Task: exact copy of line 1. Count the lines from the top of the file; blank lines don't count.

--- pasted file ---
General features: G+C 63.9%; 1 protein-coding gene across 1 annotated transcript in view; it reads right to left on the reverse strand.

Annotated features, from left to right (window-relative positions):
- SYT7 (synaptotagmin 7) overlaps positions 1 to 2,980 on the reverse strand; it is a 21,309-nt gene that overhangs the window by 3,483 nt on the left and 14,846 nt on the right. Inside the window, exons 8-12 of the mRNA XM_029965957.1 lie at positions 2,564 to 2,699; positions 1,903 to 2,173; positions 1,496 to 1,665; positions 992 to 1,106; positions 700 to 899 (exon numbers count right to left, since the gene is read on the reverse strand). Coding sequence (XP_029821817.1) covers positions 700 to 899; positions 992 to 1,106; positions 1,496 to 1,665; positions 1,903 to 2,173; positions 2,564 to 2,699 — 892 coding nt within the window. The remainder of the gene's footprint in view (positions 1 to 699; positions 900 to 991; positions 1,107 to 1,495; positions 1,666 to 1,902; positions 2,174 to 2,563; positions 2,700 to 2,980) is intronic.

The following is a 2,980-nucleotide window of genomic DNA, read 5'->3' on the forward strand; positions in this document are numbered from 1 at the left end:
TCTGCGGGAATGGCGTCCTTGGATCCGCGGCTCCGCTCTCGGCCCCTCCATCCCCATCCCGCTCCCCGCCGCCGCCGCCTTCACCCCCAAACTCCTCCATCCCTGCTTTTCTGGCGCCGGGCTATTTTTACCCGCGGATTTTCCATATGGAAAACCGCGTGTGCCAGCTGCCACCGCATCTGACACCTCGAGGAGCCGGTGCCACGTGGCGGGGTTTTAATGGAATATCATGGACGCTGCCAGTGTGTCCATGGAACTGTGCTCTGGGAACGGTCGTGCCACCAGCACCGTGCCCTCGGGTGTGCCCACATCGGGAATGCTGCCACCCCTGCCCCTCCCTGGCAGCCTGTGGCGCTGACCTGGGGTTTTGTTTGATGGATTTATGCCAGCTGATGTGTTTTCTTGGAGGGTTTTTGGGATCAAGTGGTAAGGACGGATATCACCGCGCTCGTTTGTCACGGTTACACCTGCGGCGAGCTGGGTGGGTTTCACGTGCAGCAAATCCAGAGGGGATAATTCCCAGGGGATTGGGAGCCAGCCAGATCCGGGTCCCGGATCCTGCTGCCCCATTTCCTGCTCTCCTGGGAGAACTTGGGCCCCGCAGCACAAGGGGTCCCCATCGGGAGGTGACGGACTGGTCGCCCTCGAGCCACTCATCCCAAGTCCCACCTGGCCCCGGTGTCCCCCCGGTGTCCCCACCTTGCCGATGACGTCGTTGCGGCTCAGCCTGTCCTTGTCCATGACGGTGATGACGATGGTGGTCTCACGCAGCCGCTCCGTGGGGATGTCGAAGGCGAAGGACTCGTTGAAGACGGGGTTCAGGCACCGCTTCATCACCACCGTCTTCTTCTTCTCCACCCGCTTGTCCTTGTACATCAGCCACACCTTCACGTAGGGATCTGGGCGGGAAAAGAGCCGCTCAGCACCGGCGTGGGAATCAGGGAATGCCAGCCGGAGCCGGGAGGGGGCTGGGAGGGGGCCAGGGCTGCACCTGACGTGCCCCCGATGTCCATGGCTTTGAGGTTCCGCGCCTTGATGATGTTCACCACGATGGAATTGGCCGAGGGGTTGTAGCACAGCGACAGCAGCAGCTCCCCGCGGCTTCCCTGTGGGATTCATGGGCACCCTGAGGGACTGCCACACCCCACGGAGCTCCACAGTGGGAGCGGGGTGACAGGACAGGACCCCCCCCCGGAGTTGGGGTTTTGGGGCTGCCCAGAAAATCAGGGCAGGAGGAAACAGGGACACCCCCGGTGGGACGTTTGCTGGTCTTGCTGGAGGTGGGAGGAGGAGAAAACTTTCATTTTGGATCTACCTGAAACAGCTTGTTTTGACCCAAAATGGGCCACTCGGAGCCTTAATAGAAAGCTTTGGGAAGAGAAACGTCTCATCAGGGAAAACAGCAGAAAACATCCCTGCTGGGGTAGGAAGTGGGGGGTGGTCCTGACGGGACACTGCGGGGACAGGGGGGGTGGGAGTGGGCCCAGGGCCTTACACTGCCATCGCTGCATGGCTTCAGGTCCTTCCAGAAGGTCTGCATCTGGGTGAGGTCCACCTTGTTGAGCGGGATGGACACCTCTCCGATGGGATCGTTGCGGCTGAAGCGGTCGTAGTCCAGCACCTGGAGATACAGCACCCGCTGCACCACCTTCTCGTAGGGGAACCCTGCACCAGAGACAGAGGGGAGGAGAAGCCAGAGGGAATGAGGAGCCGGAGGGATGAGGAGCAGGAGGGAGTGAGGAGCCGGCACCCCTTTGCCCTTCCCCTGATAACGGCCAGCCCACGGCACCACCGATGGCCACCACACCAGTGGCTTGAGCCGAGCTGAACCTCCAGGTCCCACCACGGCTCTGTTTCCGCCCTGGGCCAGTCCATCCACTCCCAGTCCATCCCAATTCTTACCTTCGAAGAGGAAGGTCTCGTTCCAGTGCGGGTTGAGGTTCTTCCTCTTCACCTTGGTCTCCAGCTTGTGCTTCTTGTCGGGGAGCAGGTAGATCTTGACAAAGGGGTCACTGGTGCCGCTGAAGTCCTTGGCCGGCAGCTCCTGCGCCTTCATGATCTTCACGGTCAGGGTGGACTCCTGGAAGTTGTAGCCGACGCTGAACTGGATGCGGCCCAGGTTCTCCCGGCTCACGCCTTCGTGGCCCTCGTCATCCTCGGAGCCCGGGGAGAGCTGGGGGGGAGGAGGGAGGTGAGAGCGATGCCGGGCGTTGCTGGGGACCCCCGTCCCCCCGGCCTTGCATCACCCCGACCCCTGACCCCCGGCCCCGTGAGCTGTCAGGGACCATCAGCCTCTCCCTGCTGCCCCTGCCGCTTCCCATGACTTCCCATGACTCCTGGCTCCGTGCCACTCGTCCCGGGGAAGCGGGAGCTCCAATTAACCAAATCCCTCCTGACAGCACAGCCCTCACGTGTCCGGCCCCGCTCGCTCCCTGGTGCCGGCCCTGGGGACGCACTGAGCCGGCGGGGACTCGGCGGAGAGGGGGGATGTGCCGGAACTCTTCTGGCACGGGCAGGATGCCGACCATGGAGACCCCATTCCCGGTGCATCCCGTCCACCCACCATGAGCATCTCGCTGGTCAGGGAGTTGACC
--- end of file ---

General features: G+C 63.9%; 1 protein-coding gene across 1 annotated transcript in view; it reads right to left on the reverse strand.